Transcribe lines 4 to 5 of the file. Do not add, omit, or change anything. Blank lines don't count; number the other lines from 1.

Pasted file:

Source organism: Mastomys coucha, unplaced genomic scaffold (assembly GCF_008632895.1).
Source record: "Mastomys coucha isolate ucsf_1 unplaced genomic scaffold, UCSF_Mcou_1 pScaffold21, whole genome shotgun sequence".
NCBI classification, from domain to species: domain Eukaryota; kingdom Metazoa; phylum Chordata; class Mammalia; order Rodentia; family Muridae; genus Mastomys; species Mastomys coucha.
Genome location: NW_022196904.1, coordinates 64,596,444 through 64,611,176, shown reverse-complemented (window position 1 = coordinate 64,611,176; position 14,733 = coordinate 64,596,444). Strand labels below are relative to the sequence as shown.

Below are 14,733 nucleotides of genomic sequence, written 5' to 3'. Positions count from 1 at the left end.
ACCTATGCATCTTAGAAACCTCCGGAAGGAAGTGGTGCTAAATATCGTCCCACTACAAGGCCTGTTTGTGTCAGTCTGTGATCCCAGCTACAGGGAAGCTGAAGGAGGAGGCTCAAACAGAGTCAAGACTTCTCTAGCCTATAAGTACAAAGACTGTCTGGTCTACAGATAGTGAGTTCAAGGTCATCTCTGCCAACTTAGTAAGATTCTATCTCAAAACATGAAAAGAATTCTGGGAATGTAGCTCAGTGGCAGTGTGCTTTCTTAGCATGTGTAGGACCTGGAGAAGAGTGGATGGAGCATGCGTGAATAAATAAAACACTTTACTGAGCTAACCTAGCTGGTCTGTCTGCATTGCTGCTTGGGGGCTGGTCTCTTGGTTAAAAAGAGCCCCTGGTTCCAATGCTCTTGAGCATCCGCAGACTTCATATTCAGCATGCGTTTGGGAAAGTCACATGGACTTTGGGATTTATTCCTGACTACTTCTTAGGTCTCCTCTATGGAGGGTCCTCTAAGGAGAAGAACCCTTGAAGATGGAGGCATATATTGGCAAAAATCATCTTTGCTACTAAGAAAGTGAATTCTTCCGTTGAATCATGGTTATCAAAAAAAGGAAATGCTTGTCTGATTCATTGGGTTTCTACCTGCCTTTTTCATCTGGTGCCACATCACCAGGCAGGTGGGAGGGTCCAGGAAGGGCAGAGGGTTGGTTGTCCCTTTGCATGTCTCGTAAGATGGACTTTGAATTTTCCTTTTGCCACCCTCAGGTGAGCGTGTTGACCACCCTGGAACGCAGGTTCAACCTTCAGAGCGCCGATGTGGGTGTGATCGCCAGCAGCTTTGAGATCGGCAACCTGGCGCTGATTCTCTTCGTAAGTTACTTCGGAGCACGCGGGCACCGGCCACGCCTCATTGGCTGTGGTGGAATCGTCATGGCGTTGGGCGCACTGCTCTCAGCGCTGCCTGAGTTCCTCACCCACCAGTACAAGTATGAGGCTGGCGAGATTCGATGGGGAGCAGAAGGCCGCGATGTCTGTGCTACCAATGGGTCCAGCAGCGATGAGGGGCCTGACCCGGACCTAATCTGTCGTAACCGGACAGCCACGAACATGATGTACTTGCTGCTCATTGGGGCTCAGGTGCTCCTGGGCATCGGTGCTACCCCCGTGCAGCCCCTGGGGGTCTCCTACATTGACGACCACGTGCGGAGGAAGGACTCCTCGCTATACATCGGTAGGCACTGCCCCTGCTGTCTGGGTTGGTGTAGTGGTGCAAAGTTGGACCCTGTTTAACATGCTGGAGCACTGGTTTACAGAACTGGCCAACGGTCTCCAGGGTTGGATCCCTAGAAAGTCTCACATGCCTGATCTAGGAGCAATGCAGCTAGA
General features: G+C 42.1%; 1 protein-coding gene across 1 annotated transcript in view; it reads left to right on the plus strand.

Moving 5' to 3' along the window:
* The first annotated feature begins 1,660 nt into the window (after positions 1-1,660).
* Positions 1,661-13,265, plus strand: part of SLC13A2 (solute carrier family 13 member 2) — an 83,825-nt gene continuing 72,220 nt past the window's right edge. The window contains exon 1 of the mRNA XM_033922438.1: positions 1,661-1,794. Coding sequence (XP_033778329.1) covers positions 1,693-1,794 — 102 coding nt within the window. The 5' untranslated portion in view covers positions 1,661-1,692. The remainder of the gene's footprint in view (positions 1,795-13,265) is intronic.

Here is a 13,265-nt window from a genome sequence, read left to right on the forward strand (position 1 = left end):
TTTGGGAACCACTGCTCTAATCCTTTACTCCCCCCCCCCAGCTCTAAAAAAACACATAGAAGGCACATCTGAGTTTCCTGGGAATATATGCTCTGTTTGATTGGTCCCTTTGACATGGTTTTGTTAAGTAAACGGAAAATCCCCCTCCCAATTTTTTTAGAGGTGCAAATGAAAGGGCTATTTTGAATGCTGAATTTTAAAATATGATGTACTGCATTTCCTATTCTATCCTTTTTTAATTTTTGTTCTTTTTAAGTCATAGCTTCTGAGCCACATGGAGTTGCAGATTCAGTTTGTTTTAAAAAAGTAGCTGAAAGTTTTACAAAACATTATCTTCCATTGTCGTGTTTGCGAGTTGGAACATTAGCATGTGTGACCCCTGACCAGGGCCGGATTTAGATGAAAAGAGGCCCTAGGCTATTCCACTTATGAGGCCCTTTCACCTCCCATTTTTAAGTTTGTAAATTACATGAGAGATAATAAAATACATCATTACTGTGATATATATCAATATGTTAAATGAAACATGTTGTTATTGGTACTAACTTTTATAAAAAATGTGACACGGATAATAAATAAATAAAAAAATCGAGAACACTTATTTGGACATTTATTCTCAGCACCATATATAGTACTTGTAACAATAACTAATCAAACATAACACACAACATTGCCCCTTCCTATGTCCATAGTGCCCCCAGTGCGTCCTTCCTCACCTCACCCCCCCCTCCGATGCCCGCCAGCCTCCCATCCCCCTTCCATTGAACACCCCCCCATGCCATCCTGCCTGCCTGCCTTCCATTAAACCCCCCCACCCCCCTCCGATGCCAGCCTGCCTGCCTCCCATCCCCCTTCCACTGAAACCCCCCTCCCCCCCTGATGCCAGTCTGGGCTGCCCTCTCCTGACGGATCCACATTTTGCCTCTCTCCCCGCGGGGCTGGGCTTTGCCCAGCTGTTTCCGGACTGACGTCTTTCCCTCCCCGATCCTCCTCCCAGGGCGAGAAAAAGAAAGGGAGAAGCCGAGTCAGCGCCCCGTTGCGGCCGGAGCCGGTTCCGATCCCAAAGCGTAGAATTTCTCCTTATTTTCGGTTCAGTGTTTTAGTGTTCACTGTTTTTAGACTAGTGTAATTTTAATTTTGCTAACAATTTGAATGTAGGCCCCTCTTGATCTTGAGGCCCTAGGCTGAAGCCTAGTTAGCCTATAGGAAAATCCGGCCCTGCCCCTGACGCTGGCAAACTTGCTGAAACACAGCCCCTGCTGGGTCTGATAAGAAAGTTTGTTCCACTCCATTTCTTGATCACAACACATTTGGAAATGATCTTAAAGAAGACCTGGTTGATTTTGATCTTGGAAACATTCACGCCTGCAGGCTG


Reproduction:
Genome location: NW_022196904.1, coordinates 64,596,444 through 64,611,176, shown reverse-complemented (window position 1 = coordinate 64,611,176; position 14,733 = coordinate 64,596,444). Strand labels below are relative to the sequence as shown.

Below are 14,733 nucleotides of genomic sequence, written 5' to 3'. Positions count from 1 at the left end.